Bioecological Model Of Human Development

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Natural Disasters
A disaster is a time-limited complex emergency situation with acute onset that affects a significant number of people and may be of natural, technological or human causes (Kar 2007, Bowman 2011,Briere 2000, Clettenberg 2011).
The world has experienced several natural disasters in recent years, affecting millions of people including children – earthquakes in Haiti, China, Pakistan and Iran, tsunami in Japan and Indonesia, hurricane in the United States and cyclones and super typhoon in Myanmar and the Philippines. These extreme disasters destroyed millions of dollars worth of properties and infrastructure and caused death of millions of people. Traumatic events during natural disasters such as experiencing damage to their
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The bioecological model of human development is defined as “the phenomenon of continuity and change in the biopsychological characteristics of human beings, both as individuals and as a group” (Brofenbrenner and Morris, 2006). This model of development has four defining properties: 1) Process, 2) Person, 3) Context and 4) Time. Process is the core of the model and involves the interaction between the individual and the environment, termed proximal processes. These proximal processes primarily drive human development but its influence on human development varies, depending on the characteristics of the Person, the Context and Time…show more content…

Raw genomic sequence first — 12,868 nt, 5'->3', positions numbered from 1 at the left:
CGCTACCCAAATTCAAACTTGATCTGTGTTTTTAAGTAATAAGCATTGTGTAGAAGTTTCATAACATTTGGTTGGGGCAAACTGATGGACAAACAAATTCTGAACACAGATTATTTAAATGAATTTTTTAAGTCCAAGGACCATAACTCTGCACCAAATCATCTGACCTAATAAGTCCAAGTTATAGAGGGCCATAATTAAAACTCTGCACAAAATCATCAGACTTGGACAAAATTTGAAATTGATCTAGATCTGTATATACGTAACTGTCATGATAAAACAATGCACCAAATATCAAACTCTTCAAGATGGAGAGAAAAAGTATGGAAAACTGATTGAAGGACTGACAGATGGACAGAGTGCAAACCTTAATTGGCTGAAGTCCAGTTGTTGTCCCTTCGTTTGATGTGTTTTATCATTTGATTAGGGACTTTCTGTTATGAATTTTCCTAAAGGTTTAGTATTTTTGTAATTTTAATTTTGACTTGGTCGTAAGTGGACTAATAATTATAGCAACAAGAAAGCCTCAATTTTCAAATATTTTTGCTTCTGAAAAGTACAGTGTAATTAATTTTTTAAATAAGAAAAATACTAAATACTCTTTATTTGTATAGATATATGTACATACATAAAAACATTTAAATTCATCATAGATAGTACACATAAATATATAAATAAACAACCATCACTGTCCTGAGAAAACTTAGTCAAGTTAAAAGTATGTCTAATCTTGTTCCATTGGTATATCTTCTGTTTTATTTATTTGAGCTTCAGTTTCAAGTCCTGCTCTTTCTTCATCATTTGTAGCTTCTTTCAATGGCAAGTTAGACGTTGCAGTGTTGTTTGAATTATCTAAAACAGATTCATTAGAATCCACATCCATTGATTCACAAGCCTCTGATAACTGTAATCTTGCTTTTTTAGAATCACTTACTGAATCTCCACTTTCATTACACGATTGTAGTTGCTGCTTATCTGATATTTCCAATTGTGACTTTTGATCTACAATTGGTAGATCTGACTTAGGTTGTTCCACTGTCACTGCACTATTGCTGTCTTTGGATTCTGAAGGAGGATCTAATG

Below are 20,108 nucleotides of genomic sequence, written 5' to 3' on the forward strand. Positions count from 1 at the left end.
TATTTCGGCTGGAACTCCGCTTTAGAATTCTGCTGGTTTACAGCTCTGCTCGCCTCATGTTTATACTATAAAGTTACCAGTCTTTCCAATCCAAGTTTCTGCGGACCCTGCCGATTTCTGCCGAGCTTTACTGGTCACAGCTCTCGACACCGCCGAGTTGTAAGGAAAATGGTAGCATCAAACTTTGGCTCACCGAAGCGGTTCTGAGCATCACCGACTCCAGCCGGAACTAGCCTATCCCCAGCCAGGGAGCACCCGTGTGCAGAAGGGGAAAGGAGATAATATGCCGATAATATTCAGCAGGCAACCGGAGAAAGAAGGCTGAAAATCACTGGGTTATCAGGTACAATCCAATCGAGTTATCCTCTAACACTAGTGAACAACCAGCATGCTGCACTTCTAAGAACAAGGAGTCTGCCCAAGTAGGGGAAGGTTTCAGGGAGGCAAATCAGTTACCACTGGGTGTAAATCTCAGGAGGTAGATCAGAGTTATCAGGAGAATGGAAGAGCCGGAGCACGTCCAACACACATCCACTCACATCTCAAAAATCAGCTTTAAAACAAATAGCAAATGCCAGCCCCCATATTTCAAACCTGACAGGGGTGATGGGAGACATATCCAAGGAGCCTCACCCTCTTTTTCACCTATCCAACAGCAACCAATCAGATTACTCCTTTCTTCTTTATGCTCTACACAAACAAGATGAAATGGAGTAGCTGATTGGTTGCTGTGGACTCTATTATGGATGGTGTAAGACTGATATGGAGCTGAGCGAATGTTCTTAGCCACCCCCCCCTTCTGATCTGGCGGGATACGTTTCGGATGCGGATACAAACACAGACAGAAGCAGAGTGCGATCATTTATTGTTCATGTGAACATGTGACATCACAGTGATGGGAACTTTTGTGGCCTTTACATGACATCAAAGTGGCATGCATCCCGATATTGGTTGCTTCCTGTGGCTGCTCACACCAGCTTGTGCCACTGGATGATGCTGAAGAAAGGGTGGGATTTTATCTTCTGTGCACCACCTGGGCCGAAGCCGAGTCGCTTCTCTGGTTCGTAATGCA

Physiologic reactions such as gastro-intestinal, cardiovascular, respiratory and neurologic symptoms may be present (Gaffney, 2008). Elevated pulse rates and blood pressure, increased muscle tension and hypervigilance may be observed as related to chronic stress (Little, 2011). There are evidences that prolonged exposure to trauma may result to decreased brain size and functioning (Little, 2011, DeBellis, etc 1999, Masten, 2012) Cognitive processes such as attention, concentration, orientation and memory may be affected, causing difficulties in school (Gaffney 2008). Distorted cognition and irrational beliefs in order to make sense of the traumatic event may also be observed in children (Little 2011), the most common of which is blaming themselves (Cohen, Mannarino and Deblinger, 2006). It is common for children to develop certain fears, such as fears of separation and abandonment or recurrence of the traumatic event, and feel unsafe. They may also feel helpless, sad and experience trauma-related guilt or even anger. Regression and reenactment of trauma in play may also be observed (Gaffney, 2008) Unwanted intrusive thoughts were also reported in children following natural disasters (Sprung,

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